Prebiotics strengthen the hypoglycemic effects of metformin through the gut microbiota in mice

Recent research has found that the gut microbiota may play an important role not only in the development of type 2 diabetes mellitus (T2DM), but also the therapeutic actions of the widely prescribed antidiabetic drug metformin. Although dietary fiber has documented effects on preventing T2DM and improving glucose metabolism in diabetic individuals, little is known about whether prebiotics could have an impact on the hypoglycemic effects of metformin.

A new study, led by Dr. Jinsong Shi from the Key Laboratory of Carbohydrate Chemistry and Biotechnology at the School of Pharmaceutical Sciences at Tsinghua University in China, has found that prebiotic mannan-oligosaccharides increase the hypoglycemic effects of metformin in parallel with changes in the gut microbiota in mice.

The researchers sought to investigate whether the combination usage of metformin with a prebiotic of konjac mannan-oligosaccharides (MOS) might have synergetic effects in a mice model of T2DM, which was induced with a high-fat diet and streptozotocin. Treatment regimens that were given orally for 5 weeks included metformin alone (administered at high—200 mg/kg/day—and low—75 mg/kg/day—dosages), MOS alone (administered at high—8 g/kg/day, medium—4 g/kg/day, and low—2 g/kg/day—dosages), and the combination of metformin and MOS (administered at different, randomly combined dosages). Normal mice treated with saline and diabetic mice (treated both with and without saline) were used as control groups. Blood samples for biochemical analysis, pancreas and liver samples for histological analysis and fecal samples for gut microbiota analysis were all collected.

A combination of metformin and MOS for 5 weeks gave superior results in terms of insulin sensitivity improvement in comparison with treatment either using only metformin or only MOS. This was reported through a significant reduction in levels of fasting blood glucose, hemoglobin A1c (HbA1C), and homeostasis assessment of the insulin resistance (HOMA-IR) index.

Metformin and MOS treatments ameliorated hepatic steatosis and b-cell dysfunction to different degrees in diabetic mice. The most predominantly repairing effects on pancreatic islets and hepatic histology were seen when metformin and MOS were used together.

Treatments with MOS alone or in combination with metformin led to different changes in the structure of the gut microbiota. A combination treatment of both metformin and MOS modulated a higher number of operational taxonomic units when compared with only metformin and only MOS treatments. It is worth noting that key bacterial species were modulated by metformin and MOS: the relative abundances of family Rikenellaceae and order Clostridiales decreased while an unnamed OTU05945 of family S24-7, Akkermansia muciniphila and Bifidobacterium pseudolongum increased. Furthermore, several associations were found between the alterations in gut microbial populations and host parameters related to diabetes, including fasting blood glucose, HOMA-IR, HbA1c and the area under the glucose concentration-time curve following oral glucose tolerance tests at different times.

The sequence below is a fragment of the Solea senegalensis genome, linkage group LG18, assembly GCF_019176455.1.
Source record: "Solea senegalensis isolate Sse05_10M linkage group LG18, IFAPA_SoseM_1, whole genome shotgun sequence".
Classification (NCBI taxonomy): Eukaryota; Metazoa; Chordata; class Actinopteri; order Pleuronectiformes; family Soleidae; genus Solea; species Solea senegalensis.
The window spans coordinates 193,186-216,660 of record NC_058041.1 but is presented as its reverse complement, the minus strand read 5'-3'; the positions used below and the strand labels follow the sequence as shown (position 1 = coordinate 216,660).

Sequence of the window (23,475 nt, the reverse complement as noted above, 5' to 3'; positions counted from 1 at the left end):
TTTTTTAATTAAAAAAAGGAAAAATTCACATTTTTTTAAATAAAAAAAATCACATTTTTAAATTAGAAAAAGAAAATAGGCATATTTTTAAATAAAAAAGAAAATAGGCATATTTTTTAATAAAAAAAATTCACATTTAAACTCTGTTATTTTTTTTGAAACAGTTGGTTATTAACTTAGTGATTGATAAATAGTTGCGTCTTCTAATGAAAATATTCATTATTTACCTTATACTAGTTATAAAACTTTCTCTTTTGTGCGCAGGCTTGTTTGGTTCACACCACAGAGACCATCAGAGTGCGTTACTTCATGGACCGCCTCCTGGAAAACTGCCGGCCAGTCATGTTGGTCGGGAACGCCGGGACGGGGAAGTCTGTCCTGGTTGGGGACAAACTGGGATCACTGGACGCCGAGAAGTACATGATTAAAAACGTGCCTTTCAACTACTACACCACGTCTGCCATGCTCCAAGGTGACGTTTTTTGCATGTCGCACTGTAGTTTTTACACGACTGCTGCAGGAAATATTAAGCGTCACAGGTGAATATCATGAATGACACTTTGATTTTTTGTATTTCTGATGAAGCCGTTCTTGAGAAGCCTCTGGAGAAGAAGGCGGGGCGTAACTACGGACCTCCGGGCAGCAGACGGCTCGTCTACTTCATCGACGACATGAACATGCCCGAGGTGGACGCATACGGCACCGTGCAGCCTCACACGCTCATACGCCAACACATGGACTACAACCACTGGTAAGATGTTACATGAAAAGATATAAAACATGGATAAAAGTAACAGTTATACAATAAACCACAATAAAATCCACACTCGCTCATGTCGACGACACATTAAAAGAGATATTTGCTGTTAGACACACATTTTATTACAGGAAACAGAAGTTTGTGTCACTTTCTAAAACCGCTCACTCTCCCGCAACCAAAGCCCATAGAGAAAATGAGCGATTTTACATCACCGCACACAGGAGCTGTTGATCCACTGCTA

Regarding the impact of treatment on the functional diversity of the gut microbiota, the combination of metformin with high-dose MOS exerted favorable effects by diminishing methane metabolism, glycolysis/gluconeogenesis metabolism, and starch and sucrose metabolism. These findings have previously been related to an improvement in lipid and carbohydrate metabolism in prediabetic subjects with obesity. In contrast, the gut microbiota’s energy metabolism in the diabetic group was significantly weakened, while carbohydrate metabolism was intensified compared to normal control.

To sum up, these experimental findings suggest that the concomitant use of MOS with metformin increases the hypoglycemic effects of metformin in parallel with changes in the gut microbiota composition. Human trials are needed to clarify the implications of dietary fiber on metformin’s therapeutic effects.

 

Reference:

Zheng J, Li H, Zhang X, et al. Prebiotic mannan-oligosaccharides augment the hypoglycemic effects of metformin in correlation with modulating gut microbiota. J Agric Food Chem. 2018; 66(23):5821-31. doi: 10.1021/acs.jafc.8b00829.

Andreu Prados
Andreu Prados
Andreu Prados holds a Bachelor of Science Degree in Pharmacy & Human Nutrition and Dietetics. Science writer specialised in gut microbiota and probiotics, working also as lecturer and consultant in nutrition and healthcare. Follow Andreu on Twitter @andreuprados